A:
  ACOG guidelines are that babies should be born by 42 weeks gestation.  While the literature does not show an increase of risk for uterine rupture, it does indicate that a baby does not tolerate a labor as well after 42 weeks.  There are more issues with meconium, the umbilical cord and the placenta after the 42-week mark.  You could find a care provider that is willing to let you go past 41 weeks as long as you are having ultra-sounds and non-stress tests done.

Q:  What is the policy for induction if a mother wants a trial of labor after multiple cesareans?
A:
  That usually depends on the personal beliefs of your doctor(s).  The use of prostaglandins or Cytotec is not indicated.  In reality, there are no guidelines, only protocols to consider and to follow.

Q: How do I know if I am really “past” my estimated due date?
A: 
The ultrasound at 9-10 weeks is considered to be the most accurate predictor of your estimated due date.  If you know the history of your menstrual cycle (menses), or if you used an ovulation kit, you might have another data point for establishing your conception date, and thereby having another way to estimate your due date.

Q: What are strategies for inducing labor for a VBAC mom?
A:
  Things that are done in office and then allow you to go home and labor there: a foley bulb (aka foley ball)  or a stripping of the membranes.  In the hospital and you stay at the hospital: foley ball, artificial rupture of membranes, and in some cases, you could use Pitocin.

About Labor
Q: What is the most common reason for a repeat cesarean after a trial of labor?
A:
  A slow progress of labor with no real signposts that labor is going to progress.  Keep in mind that if you come to the hospital early in labor, you start chipping away at your chances for a VBAC.

Q: Why do I have to be continually monitored? 
A:  Our hands are tied by hospital policy – any VBAC patient has to have continuous electronic fetal monitoring.  We work in a community that is frightened of litigation.  
    On the upside, if everyone looking in from the outside can “see” that mom and baby are doing fine, this can buy you more time. 
There are options in monitoring.  There are waterproof monitors that can be used in water during labor, and there are also some hospitals that use wireless monitors.  HERE is a great visual on all the different positions you can labor in even if you are continuously monitored.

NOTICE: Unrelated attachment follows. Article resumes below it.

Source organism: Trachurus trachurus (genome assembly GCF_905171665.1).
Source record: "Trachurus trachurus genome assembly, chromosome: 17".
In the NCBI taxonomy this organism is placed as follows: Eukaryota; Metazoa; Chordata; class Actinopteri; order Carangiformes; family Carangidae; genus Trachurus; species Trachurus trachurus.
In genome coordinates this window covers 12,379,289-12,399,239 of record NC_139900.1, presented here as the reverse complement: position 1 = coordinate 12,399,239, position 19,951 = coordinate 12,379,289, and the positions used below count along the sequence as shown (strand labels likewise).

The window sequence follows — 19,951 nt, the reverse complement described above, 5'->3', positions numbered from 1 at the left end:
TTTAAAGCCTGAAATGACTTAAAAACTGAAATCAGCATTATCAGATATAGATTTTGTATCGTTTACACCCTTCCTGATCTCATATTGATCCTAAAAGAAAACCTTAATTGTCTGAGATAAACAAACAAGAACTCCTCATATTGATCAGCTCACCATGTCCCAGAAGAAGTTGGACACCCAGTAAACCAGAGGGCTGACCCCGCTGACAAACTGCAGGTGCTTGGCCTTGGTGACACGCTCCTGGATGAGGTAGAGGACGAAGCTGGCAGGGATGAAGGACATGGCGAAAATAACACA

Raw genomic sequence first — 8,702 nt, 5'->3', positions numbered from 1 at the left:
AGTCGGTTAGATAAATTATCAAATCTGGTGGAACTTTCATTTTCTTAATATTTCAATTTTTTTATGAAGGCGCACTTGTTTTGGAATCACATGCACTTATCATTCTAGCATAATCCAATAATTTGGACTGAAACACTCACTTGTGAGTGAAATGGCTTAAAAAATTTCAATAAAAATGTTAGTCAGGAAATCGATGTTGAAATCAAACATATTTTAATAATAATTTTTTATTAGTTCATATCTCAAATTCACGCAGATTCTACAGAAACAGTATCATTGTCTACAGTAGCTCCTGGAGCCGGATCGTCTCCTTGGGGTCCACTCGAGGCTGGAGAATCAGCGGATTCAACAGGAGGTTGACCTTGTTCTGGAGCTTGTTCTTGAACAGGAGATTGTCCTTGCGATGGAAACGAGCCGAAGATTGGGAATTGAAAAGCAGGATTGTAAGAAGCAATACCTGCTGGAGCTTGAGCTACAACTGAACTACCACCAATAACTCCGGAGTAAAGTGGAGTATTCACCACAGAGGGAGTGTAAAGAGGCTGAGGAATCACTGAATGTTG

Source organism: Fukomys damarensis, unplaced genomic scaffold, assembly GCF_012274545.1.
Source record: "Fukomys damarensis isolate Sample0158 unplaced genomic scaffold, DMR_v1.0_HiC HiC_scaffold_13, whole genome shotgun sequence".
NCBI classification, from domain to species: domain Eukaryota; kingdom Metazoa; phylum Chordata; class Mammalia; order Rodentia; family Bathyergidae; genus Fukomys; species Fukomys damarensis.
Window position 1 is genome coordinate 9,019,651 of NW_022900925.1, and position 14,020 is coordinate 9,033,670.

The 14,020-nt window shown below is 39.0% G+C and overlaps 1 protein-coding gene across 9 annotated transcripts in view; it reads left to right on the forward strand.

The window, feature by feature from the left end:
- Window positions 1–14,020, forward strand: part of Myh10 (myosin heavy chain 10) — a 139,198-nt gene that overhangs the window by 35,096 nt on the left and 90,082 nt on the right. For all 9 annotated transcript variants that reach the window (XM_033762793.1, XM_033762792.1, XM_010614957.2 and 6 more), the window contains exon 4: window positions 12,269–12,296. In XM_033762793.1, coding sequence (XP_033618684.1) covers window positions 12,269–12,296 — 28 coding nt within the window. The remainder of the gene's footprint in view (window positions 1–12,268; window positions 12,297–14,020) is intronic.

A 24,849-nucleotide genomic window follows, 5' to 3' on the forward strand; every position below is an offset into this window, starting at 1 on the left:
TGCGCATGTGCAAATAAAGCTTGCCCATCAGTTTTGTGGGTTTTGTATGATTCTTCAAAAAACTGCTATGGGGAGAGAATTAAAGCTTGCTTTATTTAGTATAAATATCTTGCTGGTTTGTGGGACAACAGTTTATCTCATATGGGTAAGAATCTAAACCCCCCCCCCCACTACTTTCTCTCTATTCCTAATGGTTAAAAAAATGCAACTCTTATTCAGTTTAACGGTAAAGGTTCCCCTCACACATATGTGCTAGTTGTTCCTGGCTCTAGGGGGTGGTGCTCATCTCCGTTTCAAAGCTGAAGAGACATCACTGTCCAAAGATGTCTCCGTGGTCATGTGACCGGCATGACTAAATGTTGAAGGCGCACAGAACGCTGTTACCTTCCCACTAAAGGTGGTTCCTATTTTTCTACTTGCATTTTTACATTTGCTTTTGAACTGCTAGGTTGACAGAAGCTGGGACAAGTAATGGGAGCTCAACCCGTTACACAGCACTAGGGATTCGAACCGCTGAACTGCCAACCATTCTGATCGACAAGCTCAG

In reality, the amount of monitoring is specific to the hospital.  You have to decide how you feel about going Against Medical Advice (AMA) if you feel strongly about not having a continuous monitor.

Q: What are your thoughts on an epidural?
A:  You want to try to get into labor on your own at the beginning since epidurals tend to slow your labor down.  When we say “get into labor” we mean dilation to at least a 6 with a good, established pattern of contractions.  Pain is one of the indicators that can tell you something is going wrong right away.  If a mom has an epidural, bradycardia (slow heart rate) in the baby is the only indicator we have that things are not staying low risk.  The use of Pitocin to augment a slowed labor can also increase your chance of uterine rupture.

Q:  How long can I go with ruptured membranes (broken bag of waters)?
A:  If you are GBS negative, you could wait up to 24 hours before coming in.  If you are GBS positive, then we evaluate that on a case-by-case basis. 
(Krystyna’s note: the presence of GBS at the time of labor raises the concern for mom/and or baby to develop an infection during labor since the bag of waters in no longer intact and able to provide a barrier against infection.)

Q: What are ways to prevent tearing during the pushing phase?
A:  Eat well – a good diet packed with fruits and vegetables.  There is no evidence that shows that perineal massage will prevent tearing.  You could avoid tearing by tuning into the natural “safety mechanism” known as the “Ring of Fire”.  By tuning into your body, you will slowly ease the baby out.  This is another reason to consider going the natural route: you don’t feel the ring of fire when you have an epidural.

In closing, here are their "Words of Wisdom": 
CARE PROVIDER
  • Take care in choosing your provider – do you trust them?  Do they follow evidence-based care?  Do their cesarean numbers bear that out?
  • By picking your care provider carefully, you can ensure that you hire a person that truly supports your desire to VBAC and will give you the time to labor as long as mom and baby are doing well. 
  • Choose a care provider with whom you can have an open dialogue.
  • If your instincts are telling you that you are with the wrong provider, then change.